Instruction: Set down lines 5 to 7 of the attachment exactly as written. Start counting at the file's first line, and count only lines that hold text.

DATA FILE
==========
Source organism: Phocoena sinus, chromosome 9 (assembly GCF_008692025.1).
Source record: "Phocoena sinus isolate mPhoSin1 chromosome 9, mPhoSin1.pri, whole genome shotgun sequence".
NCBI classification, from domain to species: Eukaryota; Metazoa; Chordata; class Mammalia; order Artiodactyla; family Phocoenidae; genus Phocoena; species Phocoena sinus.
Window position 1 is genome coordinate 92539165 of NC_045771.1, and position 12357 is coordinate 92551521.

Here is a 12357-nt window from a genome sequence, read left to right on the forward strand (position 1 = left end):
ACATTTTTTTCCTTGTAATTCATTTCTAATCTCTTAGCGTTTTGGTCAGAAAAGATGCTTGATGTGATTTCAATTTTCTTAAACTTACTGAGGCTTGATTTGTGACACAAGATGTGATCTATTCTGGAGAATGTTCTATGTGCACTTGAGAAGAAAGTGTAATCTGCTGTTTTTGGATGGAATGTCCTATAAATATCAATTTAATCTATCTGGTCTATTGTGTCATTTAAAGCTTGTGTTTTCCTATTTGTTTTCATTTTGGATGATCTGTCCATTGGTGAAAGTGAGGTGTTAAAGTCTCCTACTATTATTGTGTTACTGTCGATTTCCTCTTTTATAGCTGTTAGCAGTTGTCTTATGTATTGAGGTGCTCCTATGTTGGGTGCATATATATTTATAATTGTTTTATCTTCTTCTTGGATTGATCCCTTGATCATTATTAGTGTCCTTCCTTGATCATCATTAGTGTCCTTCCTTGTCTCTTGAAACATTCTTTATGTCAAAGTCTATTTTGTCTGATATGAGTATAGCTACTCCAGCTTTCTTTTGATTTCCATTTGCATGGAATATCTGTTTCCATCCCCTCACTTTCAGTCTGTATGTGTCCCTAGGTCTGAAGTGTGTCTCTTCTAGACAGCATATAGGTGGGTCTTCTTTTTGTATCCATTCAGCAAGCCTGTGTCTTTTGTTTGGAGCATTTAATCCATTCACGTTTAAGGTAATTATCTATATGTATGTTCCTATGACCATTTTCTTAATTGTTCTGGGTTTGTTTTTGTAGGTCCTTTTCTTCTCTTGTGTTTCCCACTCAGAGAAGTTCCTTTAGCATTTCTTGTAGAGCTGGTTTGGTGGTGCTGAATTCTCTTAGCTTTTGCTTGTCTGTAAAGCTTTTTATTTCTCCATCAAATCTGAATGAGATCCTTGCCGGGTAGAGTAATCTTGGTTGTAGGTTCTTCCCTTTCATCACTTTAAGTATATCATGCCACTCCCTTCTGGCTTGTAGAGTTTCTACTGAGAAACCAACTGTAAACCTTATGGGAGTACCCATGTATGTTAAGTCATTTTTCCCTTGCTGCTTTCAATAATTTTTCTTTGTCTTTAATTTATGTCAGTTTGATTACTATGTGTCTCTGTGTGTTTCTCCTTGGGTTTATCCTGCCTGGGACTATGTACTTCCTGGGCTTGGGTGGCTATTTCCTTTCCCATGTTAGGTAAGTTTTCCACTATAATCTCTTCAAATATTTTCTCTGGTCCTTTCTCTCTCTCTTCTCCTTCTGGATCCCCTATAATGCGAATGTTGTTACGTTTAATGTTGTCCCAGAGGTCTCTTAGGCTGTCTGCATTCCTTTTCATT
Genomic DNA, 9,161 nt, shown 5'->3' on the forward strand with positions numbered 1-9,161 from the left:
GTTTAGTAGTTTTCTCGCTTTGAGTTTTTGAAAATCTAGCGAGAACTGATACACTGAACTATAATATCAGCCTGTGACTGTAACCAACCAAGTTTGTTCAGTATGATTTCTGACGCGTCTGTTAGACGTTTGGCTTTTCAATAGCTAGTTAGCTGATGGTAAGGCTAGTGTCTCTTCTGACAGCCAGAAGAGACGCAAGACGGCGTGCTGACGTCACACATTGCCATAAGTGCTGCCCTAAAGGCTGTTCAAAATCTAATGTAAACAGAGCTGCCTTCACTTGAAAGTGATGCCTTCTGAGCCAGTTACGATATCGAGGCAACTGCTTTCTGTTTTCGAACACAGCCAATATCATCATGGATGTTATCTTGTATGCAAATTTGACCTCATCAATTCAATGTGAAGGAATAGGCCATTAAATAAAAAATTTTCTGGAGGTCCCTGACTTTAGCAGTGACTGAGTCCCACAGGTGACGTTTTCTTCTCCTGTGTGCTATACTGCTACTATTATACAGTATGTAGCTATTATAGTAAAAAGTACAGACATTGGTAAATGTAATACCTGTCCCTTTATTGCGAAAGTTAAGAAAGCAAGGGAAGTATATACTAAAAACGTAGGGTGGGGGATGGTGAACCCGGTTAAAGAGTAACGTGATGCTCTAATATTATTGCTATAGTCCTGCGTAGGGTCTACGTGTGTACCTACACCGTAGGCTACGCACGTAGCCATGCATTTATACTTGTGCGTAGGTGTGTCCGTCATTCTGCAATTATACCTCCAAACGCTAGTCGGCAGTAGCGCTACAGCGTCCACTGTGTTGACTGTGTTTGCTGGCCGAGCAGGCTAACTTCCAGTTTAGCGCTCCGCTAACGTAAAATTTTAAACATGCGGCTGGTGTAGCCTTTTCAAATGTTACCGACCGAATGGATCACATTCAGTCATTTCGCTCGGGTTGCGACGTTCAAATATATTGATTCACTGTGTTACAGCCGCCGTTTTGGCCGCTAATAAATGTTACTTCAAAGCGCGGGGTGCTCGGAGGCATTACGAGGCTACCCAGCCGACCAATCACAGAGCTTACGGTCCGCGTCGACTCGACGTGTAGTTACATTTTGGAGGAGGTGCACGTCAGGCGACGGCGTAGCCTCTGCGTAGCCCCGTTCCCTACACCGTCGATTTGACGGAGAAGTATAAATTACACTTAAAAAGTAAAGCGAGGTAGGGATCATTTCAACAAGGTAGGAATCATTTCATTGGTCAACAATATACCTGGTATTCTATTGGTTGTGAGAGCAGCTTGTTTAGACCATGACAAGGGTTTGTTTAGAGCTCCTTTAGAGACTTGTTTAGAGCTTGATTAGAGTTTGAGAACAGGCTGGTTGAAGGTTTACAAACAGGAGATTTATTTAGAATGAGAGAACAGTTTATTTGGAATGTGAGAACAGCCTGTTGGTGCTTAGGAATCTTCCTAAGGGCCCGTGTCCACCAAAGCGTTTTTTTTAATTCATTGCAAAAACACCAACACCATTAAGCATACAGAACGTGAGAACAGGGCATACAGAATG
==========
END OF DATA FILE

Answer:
Here is a 12357-nt window from a genome sequence, read left to right on the forward strand (position 1 = left end):
ACATTTTTTTCCTTGTAATTCATTTCTAATCTCTTAGCGTTTTGGTCAGAAAAGATGCTTGATGTGATTTCAATTTTCTTAAACTTACTGAGGCTTGATTTGTGACACAAGATGTGATCTATTCTGGAGAATGTTCTATGTGCACTTGAGAAGAAAGTGTAATCTGCTGTTTTTGGATGGAATGTCCTATAAATATCAATTTAATCTATCTGGTCTATTGTGTCATTTAAAGCTTGTGTTTTCCTATTTGTTTTCATTTTGGATGATCTGTCCATTGGTGAAAGTGAGGTGTTAAAGTCTCCTACTATTATTGTGTTACTGTCGATTTCCTCTTTTATAGCTGTTAGCAGTTGTCTTATGTATTGAGGTGCTCCTATGTTGGGTGCATATATATTTATAATTGTTTTATCTTCTTCTTGGATTGATCCCTTGATCATTATTAGTGTCCTTCCTTGATCATCATTAGTGTCCTTCCTTGTCTCTTGAAACATTCTTTATGTCAAAGTCTATTTTGTCTGATATGAGTATAGCTACTCCAGCTTTCTTTTGATTTCCATTTGCATGGAATATCTGTTTCCATCCCCTCACTTTCAGTCTGTATGTGTCCCTAGGTCTGAAGTGTGTCTCTTCTAGACAGCATATAGGTGGGTCTTCTTTTTGTATCCATTCAGCAAGCCTGTGTCTTTTGTTTGGAGCATTTAATCCATTCACGTTTAAGGTAATTATCTATATGTATGTTCCTATGACCATTTTCTTAATTGTTCTGGGTTTGTTTTTGTAGGTCCTTTTCTTCTCTTGTGTTTCCCACTCAGAGAAGTTCCTTTAGCATTTCTTGTAGAGCTGGTTTGGTGGTGCTGAATTCTCTTAGCTTTTGCTTGTCTGTAAAGCTTTTTATTTCTCCATCAAATCTGAATGAGATCCTTGCCGGGTAGAGTAATCTTGGTTGTAGGTTCTTCCCTTTCATCACTTTAAGTATATCATGCCACTCCCTTCTGGCTTGTAGAGTTTCTACTGAGAAACCAACTGTAAACCTTATGGGAGTACCCATGTATGTTAAGTCATTTTTCCCTTGCTGCTTTCAATAATTTTTCTTTGTCTTTAATTTATGTCAGTTTGATTACTATGTGTCTCTGTGTGTTTCTCCTTGGGTTTATCCTGCCTGGGACTATGTACTTCCTGGGCTTGGGTGGCTATTTCCTTTCCCATGTTAGGTAAGTTTTCCACTATAATCTCTTCAAATATTTTCTCTGGTCCTTTCTCTCTCTCTTCTCCTTCTGGATCCCCTATAATGCGAATGTTGTTACGTTTAATGTTGTCCCAGAGGTCTCTTAGGCTGTCTGCATTCCTTTTCATT
Genomic DNA, 9,161 nt, shown 5'->3' on the forward strand with positions numbered 1-9,161 from the left: